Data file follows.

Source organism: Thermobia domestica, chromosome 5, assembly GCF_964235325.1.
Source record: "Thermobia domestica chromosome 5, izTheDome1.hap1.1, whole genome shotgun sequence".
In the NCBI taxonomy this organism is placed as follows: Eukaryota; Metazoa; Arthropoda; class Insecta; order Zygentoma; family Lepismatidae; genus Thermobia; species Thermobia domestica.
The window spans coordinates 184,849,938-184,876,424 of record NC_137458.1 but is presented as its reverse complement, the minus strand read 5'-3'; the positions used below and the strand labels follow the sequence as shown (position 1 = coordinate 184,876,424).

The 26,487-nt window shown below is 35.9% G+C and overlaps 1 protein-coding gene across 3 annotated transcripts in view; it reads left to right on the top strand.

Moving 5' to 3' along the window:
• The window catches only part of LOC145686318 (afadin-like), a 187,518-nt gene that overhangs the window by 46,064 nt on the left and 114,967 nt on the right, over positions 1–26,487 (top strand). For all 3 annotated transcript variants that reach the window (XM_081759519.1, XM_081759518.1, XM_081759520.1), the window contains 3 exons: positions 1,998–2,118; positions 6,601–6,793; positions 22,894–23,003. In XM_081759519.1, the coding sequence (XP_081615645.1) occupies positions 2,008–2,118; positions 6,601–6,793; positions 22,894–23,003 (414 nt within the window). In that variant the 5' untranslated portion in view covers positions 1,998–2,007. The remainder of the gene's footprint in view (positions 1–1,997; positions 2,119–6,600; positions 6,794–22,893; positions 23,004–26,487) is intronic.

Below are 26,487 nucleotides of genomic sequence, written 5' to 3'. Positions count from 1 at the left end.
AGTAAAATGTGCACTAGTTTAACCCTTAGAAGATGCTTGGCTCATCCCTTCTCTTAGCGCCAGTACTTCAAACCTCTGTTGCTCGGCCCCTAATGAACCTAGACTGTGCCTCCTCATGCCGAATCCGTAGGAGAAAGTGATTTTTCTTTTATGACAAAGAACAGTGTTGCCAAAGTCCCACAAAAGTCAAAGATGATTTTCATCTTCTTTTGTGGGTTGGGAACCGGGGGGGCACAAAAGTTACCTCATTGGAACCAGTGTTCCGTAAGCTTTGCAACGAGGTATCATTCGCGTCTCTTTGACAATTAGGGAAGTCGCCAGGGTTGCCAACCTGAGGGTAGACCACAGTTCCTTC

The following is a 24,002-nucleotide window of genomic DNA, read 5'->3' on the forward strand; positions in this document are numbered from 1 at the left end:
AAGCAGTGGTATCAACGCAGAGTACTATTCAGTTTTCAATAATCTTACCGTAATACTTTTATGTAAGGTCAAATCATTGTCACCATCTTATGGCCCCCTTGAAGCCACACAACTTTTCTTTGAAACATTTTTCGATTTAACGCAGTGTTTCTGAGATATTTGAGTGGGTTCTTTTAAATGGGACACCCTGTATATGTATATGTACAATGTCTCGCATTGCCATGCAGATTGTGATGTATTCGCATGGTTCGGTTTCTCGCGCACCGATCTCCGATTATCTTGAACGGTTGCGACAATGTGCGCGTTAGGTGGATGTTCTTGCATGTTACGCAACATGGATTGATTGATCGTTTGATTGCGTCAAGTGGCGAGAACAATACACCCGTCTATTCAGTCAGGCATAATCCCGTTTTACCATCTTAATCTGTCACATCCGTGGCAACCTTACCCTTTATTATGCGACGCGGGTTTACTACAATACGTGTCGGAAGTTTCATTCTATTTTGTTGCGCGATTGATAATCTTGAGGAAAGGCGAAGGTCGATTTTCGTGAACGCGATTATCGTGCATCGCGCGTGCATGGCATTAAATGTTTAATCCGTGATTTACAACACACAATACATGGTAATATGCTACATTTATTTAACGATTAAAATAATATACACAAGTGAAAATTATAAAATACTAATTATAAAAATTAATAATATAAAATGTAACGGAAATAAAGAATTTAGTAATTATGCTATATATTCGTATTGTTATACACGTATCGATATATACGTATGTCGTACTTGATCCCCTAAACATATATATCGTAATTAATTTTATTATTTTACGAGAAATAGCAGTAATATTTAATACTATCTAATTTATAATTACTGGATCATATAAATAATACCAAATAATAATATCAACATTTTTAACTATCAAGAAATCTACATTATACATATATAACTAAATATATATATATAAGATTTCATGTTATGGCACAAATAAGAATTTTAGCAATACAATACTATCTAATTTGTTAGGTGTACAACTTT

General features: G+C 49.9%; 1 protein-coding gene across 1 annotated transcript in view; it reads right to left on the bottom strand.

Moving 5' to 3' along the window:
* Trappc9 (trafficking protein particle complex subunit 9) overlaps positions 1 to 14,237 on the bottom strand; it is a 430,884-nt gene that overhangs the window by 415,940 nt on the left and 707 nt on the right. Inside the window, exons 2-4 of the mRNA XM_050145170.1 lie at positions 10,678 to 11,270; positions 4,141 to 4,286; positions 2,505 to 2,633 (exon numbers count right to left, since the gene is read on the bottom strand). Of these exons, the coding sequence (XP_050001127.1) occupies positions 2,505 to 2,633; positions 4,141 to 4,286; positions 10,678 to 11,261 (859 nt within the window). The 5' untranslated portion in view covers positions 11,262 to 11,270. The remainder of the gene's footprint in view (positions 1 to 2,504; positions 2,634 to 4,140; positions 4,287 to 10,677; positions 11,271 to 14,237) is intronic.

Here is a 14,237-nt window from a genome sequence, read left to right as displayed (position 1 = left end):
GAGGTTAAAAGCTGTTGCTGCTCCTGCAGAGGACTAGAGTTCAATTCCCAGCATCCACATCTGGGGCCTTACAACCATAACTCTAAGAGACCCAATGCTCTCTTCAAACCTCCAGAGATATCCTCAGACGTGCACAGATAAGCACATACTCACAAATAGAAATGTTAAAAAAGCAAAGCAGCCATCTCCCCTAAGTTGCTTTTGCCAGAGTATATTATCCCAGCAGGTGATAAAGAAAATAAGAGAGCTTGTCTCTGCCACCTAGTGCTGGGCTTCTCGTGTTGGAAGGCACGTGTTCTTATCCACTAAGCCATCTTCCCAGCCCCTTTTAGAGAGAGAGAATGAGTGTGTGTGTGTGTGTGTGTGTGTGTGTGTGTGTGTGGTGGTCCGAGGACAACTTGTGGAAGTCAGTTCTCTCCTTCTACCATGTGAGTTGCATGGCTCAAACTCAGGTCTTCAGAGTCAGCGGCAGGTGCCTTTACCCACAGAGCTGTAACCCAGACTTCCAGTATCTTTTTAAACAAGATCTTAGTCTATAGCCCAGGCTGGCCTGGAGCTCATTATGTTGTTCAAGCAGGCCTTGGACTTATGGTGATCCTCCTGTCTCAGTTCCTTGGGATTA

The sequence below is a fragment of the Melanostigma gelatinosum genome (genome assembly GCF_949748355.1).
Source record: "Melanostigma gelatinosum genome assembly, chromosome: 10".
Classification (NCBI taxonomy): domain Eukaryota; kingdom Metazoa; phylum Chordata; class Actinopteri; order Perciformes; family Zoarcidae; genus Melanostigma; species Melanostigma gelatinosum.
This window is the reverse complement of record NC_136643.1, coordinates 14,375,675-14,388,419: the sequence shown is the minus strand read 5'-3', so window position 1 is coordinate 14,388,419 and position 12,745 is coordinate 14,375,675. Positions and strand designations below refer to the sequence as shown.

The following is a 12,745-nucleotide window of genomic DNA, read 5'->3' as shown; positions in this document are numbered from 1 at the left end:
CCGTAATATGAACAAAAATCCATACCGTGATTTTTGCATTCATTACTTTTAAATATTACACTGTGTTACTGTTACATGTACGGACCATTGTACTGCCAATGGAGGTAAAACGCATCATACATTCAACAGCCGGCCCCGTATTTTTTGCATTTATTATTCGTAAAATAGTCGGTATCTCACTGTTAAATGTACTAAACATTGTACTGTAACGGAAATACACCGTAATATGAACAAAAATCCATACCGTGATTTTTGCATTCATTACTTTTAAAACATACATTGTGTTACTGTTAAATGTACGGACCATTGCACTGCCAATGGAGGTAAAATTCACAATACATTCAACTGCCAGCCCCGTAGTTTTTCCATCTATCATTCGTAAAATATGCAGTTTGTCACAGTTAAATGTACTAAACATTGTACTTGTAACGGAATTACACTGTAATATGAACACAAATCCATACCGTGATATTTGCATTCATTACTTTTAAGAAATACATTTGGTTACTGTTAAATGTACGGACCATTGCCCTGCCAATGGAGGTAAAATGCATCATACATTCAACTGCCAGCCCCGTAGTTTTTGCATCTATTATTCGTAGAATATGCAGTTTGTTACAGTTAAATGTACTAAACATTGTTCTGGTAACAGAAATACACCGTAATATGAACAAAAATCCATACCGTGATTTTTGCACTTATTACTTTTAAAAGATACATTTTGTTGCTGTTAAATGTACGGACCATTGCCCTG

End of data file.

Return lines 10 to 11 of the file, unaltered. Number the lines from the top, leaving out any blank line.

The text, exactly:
The following is a 24,002-nucleotide window of genomic DNA, read 5'->3' on the forward strand; positions in this document are numbered from 1 at the left end:
AAGCAGTGGTATCAACGCAGAGTACTATTCAGTTTTCAATAATCTTACCGTAATACTTTTATGTAAGGTCAAATCATTGTCACCATCTTATGGCCCCCTTGAAGCCACACAACTTTTCTTTGAAACATTTTTCGATTTAACGCAGTGTTTCTGAGATATTTGAGTGGGTTCTTTTAAATGGGACACCCTGTATATGTATATGTACAATGTCTCGCATTGCCATGCAGATTGTGATGTATTCGCATGGTTCGGTTTCTCGCGCACCGATCTCCGATTATCTTGAACGGTTGCGACAATGTGCGCGTTAGGTGGATGTTCTTGCATGTTACGCAACATGGATTGATTGATCGTTTGATTGCGTCAAGTGGCGAGAACAATACACCCGTCTATTCAGTCAGGCATAATCCCGTTTTACCATCTTAATCTGTCACATCCGTGGCAACCTTACCCTTTATTATGCGACGCGGGTTTACTACAATACGTGTCGGAAGTTTCATTCTATTTTGTTGCGCGATTGATAATCTTGAGGAAAGGCGAAGGTCGATTTTCGTGAACGCGATTATCGTGCATCGCGCGTGCATGGCATTAAATGTTTAATCCGTGATTTACAACACACAATACATGGTAATATGCTACATTTATTTAACGATTAAAATAATATACACAAGTGAAAATTATAAAATACTAATTATAAAAATTAATAATATAAAATGTAACGGAAATAAAGAATTTAGTAATTATGCTATATATTCGTATTGTTATACACGTATCGATATATACGTATGTCGTACTTGATCCCCTAAACATATATATCGTAATTAATTTTATTATTTTACGAGAAATAGCAGTAATATTTAATACTATCTAATTTATAATTACTGGATCATATAAATAATACCAAATAATAATATCAACATTTTTAACTATCAAGAAATCTACATTATACATATATAACTAAATATATATATATAAGATTTCATGTTATGGCACAAATAAGAATTTTAGCAATACAATACTATCTAATTTGTTAGGTGTACAACTTT